Between sea and servitude: Migrants in Libya being sold as slaves for $400
If the migrants searching for a new life in Europe don’t perish on sea, they are at risk of being sold as slaves in Libya.world Updated: Nov 16, 2017 11:42 IST
At 21, a Nigerian migrant named ‘Victory’ fled from home in search for better life in Europe. He reached Libya, only to be sold as a day labourer multiple times.
“If you look at most of the people here, if you check your bodies, you see the marks. They are beaten, mutilated,” Victory says. His family, he says, borrowed money to free him from smugglers and he eventually returned to Libya empty handed.
Victor’s story isn’t an anomaly. A CNN investigation revealed that migrants were being sold by smugglers in Libya’s capital Tripoli for as little as $400. A video taken secretly in August showed another Nigerian man, possibly in his 20s, being auctioned off as one of the “big strong boys for farm work”. In the clip, the auctioneer is not visible but his hand can be seen on the migrant’s shoulder.
“Does anybody need a digger? This is a digger, a big strong man, he’ll dig,” the report quotes a man saying during an auction witnessed by journalists. Slaves sold for $500-$650 were then handed over to their new masters.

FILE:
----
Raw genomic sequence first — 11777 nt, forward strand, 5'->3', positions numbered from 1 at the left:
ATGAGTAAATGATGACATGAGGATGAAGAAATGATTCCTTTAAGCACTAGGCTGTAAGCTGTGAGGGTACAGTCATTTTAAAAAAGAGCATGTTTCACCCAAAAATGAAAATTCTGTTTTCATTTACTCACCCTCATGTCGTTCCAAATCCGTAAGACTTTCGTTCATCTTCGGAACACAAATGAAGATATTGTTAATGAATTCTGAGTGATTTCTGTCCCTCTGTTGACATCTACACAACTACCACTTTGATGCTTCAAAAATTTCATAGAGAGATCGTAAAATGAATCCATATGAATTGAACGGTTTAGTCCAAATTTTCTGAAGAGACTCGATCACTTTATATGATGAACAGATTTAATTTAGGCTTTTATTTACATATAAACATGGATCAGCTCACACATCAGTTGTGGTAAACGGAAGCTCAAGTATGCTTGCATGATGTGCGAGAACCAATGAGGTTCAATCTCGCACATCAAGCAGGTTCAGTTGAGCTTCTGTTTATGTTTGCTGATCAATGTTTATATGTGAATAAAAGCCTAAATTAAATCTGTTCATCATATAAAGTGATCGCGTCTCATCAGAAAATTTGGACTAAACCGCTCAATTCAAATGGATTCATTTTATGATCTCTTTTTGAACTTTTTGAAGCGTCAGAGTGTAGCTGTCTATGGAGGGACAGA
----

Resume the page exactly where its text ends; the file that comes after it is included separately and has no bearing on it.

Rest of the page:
Chaos-ridden Libya has long been a major transit hub for migrants trying to reach Europe and many of them have fallen prey to serious abuse in the country at the hands of traffickers and others. Many migrants perish on the sea and some who survive, are sold as slave workers.
Italy, a common destination for refugees smuggled into Europe, has been helping the Libyan authorities intercept migrants trying to cross the Mediterranean and return them to prisons in Libya.
“These auctions are just a variation of the horror we know,” former Italian foreign minister Emma Bonino said, adding: “Men, women and children enslaved, raped, beaten, piled on top of one another (in centres). All this has been known for a long time.”
“The situation is dire,” Mohammed Abdiker, the director of operation and emergencies for International Organization for Migration (IOM) had said in April in a statement.
“Some reports are truly horrifying and the latest reports of ‘slave markets’ for migrants can be added to a long list of outrages.”
CNN says Libyan authorities have promised to act on the evidence as the United Nations on Wednesday criticised the international community for turning a blind eye to the horrors endured by migrants in Libya. The body said the world should not pretend the situation could be remedied by improving detention conditions alone.
“The suffering of migrants detained in Libya is an outrage to the conscience of humanity.”
(With agency inputs)
First Published: Nov 16, 2017 11:23 IST